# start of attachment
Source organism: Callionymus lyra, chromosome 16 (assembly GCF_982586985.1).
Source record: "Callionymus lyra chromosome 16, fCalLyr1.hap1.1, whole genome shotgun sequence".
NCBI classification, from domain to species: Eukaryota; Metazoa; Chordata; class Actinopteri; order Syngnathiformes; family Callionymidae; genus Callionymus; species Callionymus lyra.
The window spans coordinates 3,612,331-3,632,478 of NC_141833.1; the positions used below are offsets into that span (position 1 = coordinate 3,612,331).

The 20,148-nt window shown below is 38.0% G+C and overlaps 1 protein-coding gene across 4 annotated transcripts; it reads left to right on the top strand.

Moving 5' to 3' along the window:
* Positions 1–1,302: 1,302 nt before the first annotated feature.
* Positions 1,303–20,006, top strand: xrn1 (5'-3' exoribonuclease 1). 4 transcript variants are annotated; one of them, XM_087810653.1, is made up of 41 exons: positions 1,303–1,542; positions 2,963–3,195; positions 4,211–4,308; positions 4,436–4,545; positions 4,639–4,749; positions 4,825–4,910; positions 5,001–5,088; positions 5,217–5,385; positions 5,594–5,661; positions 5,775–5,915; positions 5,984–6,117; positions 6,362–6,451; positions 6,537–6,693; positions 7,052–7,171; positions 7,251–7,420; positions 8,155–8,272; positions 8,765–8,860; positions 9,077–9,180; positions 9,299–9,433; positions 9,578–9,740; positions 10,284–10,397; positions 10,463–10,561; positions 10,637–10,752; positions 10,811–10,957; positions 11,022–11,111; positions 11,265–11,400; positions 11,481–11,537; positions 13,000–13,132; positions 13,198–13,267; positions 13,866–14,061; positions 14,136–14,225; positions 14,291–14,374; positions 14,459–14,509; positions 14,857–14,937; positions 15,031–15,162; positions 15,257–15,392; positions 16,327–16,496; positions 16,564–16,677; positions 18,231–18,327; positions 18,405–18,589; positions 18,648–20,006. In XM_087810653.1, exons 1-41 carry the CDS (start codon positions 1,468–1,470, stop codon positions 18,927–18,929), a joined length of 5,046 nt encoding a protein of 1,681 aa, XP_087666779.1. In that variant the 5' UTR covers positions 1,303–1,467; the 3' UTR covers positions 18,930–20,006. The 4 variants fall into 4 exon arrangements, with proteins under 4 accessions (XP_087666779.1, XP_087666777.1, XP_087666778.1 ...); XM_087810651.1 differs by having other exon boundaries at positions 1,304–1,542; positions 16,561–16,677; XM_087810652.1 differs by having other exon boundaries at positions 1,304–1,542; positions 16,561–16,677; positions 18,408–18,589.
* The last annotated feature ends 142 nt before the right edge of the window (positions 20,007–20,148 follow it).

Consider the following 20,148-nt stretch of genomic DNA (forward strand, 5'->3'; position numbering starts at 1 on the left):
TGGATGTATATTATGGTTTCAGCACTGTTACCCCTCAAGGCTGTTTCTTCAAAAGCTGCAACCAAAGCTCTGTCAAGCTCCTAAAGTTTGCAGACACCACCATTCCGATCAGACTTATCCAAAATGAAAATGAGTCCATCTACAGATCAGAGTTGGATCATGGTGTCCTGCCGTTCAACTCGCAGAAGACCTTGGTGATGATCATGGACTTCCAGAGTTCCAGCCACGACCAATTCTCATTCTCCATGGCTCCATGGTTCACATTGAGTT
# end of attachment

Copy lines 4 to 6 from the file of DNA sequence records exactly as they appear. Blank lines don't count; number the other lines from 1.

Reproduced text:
The window spans coordinates 3,612,331-3,632,478 of NC_141833.1; the positions used below are offsets into that span (position 1 = coordinate 3,612,331).

The 20,148-nt window shown below is 38.0% G+C and overlaps 1 protein-coding gene across 4 annotated transcripts; it reads left to right on the top strand.

Moving 5' to 3' along the window: